The application of camera trapping as a methodology for conservation research and field study has been revolutionary.
Activated remotely by a motion or infrared sensor and using a light beam as a trigger, camera traps enable us to capture 24 x 7 footage of places that are not easily accessible and most importantly with minimum human interference; this has formed the core of its value for wildlife studies. Knowledge from camera trapping has offered ground-breaking insight towards the study of animal behavior, species richness, detection of rare species, estimation of population size, habitat use and occupation of human built structures.
Can you spot the camera trap on the picture below?
The importance of camera trapping in field study is exemplified by a recent revelation concerning honey badgers (Mellivora Capensis) in India. Its current range spans Africa, South West Asia and parts of the Indian Subcontinent. Little is known about this nocturnal ratel (a badger-like mammal), as it is difficult to study by conventional mammal surveys on account of its large space requirements. Its population density remains low with extremely rare sightings in India. Nonetheless, thanks to camera trapping, the honey badger was documented for the very first time in Karnataka.
The elusive nature of honey badger’s implies that their population could dip to critical lows and go undetected by conservation authorities. A team of dedicated field biologists led by Sanjay Gubbi set up traps in Kaveri Wildlife Sanctuary over the study period of three months (Jan – March, 2014) when they recorded 41 images of honey badgers in Habur, Halagur, Kudalli, MM Hills ranges. For all reasons stated, it is only understandable that the news of the honey badger’s presence in this southern scrub and riverine habitat enhances the “conservation value of the dry savannah woodland forests of Kaveri”.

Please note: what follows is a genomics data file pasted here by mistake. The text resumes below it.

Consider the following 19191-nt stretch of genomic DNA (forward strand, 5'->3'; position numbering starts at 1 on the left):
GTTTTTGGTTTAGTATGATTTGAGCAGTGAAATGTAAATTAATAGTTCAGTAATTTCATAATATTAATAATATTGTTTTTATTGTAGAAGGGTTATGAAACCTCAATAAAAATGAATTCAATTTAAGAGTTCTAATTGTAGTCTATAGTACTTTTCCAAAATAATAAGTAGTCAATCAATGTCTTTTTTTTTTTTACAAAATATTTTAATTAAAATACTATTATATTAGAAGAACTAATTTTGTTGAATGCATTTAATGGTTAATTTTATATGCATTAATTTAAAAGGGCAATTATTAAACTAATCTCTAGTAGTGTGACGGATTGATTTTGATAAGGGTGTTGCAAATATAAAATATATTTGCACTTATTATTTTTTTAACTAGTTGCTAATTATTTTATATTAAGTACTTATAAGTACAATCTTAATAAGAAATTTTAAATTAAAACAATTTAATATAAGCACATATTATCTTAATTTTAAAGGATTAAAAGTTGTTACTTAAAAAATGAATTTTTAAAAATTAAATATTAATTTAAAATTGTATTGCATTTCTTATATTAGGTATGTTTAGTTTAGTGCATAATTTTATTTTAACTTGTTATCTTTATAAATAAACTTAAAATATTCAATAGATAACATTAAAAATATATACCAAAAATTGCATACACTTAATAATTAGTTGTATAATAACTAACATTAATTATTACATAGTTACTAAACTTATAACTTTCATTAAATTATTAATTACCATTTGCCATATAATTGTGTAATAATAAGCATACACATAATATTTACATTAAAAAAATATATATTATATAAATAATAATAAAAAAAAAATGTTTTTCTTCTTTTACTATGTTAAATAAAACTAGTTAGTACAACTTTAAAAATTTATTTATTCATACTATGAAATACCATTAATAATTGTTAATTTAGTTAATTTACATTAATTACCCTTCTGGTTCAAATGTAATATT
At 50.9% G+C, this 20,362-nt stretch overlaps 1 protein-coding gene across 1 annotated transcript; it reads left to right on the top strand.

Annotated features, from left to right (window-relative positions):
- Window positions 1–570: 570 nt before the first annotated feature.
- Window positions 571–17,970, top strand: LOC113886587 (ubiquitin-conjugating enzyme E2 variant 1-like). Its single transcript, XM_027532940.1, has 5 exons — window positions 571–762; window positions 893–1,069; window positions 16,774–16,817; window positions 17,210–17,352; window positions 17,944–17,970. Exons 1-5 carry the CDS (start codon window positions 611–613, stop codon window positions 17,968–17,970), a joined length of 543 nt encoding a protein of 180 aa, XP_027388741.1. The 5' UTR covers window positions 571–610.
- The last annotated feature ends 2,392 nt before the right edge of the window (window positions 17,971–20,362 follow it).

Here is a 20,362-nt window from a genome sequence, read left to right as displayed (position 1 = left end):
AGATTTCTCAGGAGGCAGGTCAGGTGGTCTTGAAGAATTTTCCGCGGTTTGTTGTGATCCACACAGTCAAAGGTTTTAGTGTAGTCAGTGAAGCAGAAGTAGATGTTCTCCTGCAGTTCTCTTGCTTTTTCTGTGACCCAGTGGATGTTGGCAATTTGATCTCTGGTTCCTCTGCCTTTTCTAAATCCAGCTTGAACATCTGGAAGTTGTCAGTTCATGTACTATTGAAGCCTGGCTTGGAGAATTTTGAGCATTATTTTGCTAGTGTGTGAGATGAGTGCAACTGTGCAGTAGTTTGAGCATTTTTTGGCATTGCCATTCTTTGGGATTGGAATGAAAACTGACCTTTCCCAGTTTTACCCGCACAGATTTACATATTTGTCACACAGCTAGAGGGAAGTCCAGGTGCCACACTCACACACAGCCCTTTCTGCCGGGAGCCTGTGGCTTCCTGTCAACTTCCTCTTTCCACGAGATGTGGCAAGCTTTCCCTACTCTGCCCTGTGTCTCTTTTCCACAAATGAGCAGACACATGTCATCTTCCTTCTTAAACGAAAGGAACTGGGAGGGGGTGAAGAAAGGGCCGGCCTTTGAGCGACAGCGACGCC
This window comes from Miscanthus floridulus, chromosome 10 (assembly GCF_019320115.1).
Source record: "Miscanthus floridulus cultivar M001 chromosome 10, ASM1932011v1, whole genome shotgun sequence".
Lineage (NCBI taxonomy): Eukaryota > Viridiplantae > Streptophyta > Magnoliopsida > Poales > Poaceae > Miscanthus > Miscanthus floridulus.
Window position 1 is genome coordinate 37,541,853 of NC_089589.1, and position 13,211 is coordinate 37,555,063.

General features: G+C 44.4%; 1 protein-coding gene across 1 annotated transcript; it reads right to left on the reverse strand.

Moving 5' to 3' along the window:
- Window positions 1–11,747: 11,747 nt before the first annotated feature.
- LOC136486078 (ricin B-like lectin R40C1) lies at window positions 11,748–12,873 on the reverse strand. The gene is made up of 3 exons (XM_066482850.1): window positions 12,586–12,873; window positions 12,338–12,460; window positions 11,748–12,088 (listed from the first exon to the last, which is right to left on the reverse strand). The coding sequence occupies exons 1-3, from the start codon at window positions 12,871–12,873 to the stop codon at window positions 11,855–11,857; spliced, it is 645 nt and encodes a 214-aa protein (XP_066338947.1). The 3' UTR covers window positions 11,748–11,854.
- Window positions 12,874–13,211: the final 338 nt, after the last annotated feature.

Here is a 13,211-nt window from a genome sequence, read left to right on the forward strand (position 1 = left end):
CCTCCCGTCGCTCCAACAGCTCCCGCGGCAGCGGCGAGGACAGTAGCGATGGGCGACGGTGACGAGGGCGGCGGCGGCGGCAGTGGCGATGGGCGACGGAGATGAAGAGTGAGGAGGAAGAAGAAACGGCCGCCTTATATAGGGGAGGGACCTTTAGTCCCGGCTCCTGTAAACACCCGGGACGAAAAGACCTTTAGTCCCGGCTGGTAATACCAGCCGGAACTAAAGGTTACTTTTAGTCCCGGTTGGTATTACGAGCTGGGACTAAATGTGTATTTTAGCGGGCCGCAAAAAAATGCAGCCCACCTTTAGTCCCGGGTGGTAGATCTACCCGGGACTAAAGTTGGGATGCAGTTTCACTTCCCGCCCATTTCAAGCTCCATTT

This story in the news:
ITW Buzz: We began camera trapping (2013) in local trekking areas, private farms, edges of fences and other strategic locations along assumed animal corridors. One particular camera trap documenting the movement around a lake in Magadi caught these striking images of the wild:
Villagers were washing clothes and bathing in the lake the very same morning!
For us, it is reassuring to learn that these large mammals still exist so close to Bangalore city, this inspires us to continue camera trapping, conservation awareness and work towards increased biodiversity and co-existence in human dominated landscape.